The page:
The aim of the current study was to develop a safe, standardized, stability test and to explore a set of metrics to characterize the recovery of gait stability in healthy individuals following a single mechanical perturbation during steady locomotion. Balance perturbations were mechanically applied to the right foot of 12 healthy subjects during paced walking by translating a platform embedded in a 12 m walkway diagonally (+45/-135°) relative to the direction of travel approximately 200 ms after heel strike. We examined the medio-lateral (ML) displacement of the sternum before, during and after the platform translation. Measurements of ML position of the right and left shanks in relation to the position of the sternum were used as step-by-step estimates of the moment arm controlling ML motion of the body. We hypothesized that when gait is perturbed in the single stance phase of the step cycle via a translation of the support surface, a series of steps after the perturbation input will be altered reflecting an effort by the CNS to maintain the center of mass (COM) within the base of support and to stabilize the upper body for continued gait. Specifically, if the foot is perturbed laterally during mid-stance a widening of the upcoming step will occur and if the foot is perturbed medially a narrowing of the upcoming step will occur. This behavior was frequent for most subjects. Recovery of non-perturbation behavior was achieved on the third step after the platform translation. An additional strategy was seen for some subjects during lateral perturbation inputs. Instead of widening the upcoming step, these subjects acquired the support to stabilize the body by putting their left foot down very quickly with minimal change in stance width. The recovery profiles of the sternum, though directionally asymmetric, were similar in shape among subjects and roughly proportional to the magnitude of the platform translation. Five to six steps were required for complete recovery in the subjects tested in this study.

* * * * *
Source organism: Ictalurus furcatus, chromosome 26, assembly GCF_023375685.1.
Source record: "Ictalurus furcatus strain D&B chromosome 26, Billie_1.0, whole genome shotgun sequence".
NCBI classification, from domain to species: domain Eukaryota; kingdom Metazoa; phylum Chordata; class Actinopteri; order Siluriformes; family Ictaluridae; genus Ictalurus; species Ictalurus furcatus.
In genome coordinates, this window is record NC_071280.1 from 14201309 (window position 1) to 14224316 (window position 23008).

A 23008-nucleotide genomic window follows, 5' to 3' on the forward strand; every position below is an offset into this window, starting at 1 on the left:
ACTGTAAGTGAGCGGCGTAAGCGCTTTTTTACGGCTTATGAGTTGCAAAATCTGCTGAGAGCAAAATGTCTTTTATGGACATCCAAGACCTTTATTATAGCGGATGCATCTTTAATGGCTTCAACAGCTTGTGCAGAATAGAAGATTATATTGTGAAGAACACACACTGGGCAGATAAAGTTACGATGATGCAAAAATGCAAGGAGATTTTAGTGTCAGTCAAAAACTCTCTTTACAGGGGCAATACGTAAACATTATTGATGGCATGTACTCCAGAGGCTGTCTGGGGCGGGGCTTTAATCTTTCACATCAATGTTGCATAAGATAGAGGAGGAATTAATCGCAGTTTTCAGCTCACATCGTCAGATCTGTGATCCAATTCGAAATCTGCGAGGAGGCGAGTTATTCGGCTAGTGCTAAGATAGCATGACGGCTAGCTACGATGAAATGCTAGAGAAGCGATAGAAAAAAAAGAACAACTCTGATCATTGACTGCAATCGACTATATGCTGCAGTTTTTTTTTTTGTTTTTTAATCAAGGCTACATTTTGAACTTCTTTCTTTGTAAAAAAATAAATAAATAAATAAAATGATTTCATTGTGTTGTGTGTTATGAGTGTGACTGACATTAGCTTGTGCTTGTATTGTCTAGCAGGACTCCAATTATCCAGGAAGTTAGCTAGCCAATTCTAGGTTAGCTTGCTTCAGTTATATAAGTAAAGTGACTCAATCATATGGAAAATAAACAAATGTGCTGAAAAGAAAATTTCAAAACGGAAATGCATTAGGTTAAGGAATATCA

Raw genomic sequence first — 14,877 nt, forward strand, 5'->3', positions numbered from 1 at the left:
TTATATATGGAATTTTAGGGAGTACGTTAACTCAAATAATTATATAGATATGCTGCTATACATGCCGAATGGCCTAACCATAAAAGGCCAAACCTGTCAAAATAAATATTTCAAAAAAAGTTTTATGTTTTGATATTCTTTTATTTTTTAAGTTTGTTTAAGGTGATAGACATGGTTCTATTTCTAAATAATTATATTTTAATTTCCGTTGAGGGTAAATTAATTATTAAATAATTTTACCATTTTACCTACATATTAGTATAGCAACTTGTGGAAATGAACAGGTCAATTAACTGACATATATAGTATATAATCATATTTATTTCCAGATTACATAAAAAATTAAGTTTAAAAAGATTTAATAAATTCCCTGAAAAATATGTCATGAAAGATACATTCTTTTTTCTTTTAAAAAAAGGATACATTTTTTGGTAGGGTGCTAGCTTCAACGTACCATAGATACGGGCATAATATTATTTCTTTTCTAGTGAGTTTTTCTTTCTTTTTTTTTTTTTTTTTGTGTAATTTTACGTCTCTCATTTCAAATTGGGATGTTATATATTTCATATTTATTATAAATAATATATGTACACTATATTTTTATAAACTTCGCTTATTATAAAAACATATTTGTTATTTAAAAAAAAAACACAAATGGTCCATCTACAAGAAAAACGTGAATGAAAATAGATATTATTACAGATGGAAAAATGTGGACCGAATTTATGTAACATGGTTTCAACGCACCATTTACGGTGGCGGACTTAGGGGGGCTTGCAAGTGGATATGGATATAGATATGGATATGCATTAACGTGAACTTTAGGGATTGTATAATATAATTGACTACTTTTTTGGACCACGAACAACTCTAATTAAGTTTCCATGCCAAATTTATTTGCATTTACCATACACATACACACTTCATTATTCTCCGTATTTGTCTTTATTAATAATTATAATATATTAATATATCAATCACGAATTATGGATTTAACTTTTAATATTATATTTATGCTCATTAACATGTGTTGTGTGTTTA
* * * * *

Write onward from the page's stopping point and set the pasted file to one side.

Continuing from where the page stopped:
ASJC Scopus subject areas
- Orthopedics and Sports Medicine